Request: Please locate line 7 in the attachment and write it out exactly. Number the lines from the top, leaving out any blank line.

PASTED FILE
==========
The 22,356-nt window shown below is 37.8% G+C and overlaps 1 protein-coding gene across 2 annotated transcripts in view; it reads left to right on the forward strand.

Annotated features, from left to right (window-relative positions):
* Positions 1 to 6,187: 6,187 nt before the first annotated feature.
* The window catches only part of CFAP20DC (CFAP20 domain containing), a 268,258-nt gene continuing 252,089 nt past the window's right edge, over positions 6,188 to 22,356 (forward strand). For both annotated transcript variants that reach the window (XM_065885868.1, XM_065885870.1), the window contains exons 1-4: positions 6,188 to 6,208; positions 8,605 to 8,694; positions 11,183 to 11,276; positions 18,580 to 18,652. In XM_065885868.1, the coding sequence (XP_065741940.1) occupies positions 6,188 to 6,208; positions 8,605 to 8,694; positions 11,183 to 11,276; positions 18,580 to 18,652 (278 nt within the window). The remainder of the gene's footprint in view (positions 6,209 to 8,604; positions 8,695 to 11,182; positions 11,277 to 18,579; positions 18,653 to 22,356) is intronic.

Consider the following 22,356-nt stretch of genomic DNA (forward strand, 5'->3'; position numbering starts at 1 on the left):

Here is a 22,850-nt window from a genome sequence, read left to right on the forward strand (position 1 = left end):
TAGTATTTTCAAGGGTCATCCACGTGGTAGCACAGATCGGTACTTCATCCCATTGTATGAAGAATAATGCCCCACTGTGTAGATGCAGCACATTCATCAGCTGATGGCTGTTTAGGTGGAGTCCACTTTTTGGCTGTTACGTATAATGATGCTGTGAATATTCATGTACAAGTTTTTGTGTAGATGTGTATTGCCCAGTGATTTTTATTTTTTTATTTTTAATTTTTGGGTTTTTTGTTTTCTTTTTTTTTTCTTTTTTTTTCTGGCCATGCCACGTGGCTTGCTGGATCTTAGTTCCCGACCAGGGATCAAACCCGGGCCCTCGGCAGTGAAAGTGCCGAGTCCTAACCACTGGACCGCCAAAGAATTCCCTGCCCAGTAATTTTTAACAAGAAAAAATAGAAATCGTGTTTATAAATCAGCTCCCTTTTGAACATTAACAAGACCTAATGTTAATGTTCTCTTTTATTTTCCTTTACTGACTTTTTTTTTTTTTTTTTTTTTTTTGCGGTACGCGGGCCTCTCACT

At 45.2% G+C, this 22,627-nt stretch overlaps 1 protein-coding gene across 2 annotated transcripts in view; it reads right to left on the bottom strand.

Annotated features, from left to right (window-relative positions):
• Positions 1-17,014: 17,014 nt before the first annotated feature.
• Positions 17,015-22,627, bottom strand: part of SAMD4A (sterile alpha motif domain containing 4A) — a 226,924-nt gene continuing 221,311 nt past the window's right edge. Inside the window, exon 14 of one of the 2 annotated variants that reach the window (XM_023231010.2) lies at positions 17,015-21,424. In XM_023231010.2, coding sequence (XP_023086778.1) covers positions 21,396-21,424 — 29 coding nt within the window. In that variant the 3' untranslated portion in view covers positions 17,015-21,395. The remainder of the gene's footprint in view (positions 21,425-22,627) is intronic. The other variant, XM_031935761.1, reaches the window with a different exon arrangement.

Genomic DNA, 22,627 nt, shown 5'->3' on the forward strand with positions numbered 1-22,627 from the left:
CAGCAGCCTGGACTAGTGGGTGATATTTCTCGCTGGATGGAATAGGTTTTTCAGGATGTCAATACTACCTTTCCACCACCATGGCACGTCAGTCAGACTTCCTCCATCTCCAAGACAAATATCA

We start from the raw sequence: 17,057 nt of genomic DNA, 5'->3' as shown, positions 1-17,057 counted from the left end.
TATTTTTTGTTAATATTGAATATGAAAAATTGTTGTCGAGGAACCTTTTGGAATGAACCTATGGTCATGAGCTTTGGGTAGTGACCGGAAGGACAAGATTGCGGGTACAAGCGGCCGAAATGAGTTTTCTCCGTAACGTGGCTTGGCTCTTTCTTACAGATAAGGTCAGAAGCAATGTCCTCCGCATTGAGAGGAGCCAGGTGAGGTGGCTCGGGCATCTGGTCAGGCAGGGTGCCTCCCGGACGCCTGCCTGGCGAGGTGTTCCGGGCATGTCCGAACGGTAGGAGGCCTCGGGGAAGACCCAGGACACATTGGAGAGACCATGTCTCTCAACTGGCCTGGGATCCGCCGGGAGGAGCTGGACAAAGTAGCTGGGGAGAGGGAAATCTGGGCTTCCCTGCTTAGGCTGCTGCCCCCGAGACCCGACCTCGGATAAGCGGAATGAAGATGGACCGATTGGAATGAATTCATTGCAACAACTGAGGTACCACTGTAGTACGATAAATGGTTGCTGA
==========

TAGTATTTTCAAGGGTCATCCACGTGGTAGCACAGATCGGTACTTCATCCCATTGTATGAAGAATAATGCCCCACTGTGTAGATGCAGCACATTCATCAGCTGATGGCTGTTTAGGTGGAGTCCACTTTTTGGCTGTTACGTATAATGATGCTGTGAATATTCATGTACAAGTTTTTGTGTAGATGTGTATTGCCCAGTGATTTTTATTTTTTTATTTTTAATTTTTGGGTTTTTTGTTTTCTTTTTTTTTTCTTTTTTTTTCTGGCCATGCCACGTGGCTTGCTGGATCTTAGTTCCCGACCAGGGATCAAACCCGGGCCCTCGGCAGTGAAAGTGCCGAGTCCTAACCACTGGACCGCCAAAGAATTCCCTGCCCAGTAATTTTTAACAAGAAAAAATAGAAATCGTGTTTATAAATCAGCTCCCTTTTGAACATTAACAAGACCTAATGTTAATGTTCTCTTTTATTTTCCTTTACTGACTTTTTTTTTTTTTTTTTTTTTTTTGCGGTACGCGGGCCTCTCACT